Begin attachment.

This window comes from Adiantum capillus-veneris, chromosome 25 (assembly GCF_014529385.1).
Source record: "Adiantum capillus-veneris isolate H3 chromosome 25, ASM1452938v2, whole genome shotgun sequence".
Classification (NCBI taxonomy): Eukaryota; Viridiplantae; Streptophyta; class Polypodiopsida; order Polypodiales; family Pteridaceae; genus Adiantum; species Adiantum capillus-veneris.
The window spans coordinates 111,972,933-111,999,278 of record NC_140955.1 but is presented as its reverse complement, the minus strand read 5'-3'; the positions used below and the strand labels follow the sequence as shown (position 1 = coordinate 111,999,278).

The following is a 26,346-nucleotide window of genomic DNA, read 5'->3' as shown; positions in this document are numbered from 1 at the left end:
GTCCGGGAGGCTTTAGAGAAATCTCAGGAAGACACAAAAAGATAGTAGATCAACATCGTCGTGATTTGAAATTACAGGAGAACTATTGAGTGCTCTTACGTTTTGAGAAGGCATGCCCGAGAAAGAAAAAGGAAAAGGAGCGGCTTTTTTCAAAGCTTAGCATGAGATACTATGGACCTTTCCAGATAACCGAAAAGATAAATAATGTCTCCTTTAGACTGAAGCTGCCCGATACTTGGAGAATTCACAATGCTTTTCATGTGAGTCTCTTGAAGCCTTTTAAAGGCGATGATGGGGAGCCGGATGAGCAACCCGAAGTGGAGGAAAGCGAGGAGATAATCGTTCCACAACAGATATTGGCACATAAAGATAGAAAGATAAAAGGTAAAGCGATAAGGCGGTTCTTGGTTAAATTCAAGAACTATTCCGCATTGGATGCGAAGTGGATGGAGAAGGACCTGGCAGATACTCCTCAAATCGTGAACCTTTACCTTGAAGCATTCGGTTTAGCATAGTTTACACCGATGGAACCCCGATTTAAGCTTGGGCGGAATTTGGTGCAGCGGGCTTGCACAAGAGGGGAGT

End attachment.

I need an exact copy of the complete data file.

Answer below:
This window comes from Adiantum capillus-veneris, chromosome 25 (assembly GCF_014529385.1).
Source record: "Adiantum capillus-veneris isolate H3 chromosome 25, ASM1452938v2, whole genome shotgun sequence".
Classification (NCBI taxonomy): Eukaryota; Viridiplantae; Streptophyta; class Polypodiopsida; order Polypodiales; family Pteridaceae; genus Adiantum; species Adiantum capillus-veneris.
The window spans coordinates 111,972,933-111,999,278 of record NC_140955.1 but is presented as its reverse complement, the minus strand read 5'-3'; the positions used below and the strand labels follow the sequence as shown (position 1 = coordinate 111,999,278).

The following is a 26,346-nucleotide window of genomic DNA, read 5'->3' as shown; positions in this document are numbered from 1 at the left end:
GTCCGGGAGGCTTTAGAGAAATCTCAGGAAGACACAAAAAGATAGTAGATCAACATCGTCGTGATTTGAAATTACAGGAGAACTATTGAGTGCTCTTACGTTTTGAGAAGGCATGCCCGAGAAAGAAAAAGGAAAAGGAGCGGCTTTTTTCAAAGCTTAGCATGAGATACTATGGACCTTTCCAGATAACCGAAAAGATAAATAATGTCTCCTTTAGACTGAAGCTGCCCGATACTTGGAGAATTCACAATGCTTTTCATGTGAGTCTCTTGAAGCCTTTTAAAGGCGATGATGGGGAGCCGGATGAGCAACCCGAAGTGGAGGAAAGCGAGGAGATAATCGTTCCACAACAGATATTGGCACATAAAGATAGAAAGATAAAAGGTAAAGCGATAAGGCGGTTCTTGGTTAAATTCAAGAACTATTCCGCATTGGATGCGAAGTGGATGGAGAAGGACCTGGCAGATACTCCTCAAATCGTGAACCTTTACCTTGAAGCATTCGGTTTAGCATAGTTTACACCGATGGAACCCCGATTTAAGCTTGGGCGGAATTTGGTGCAGCGGGCTTGCACAAGAGGGGAGT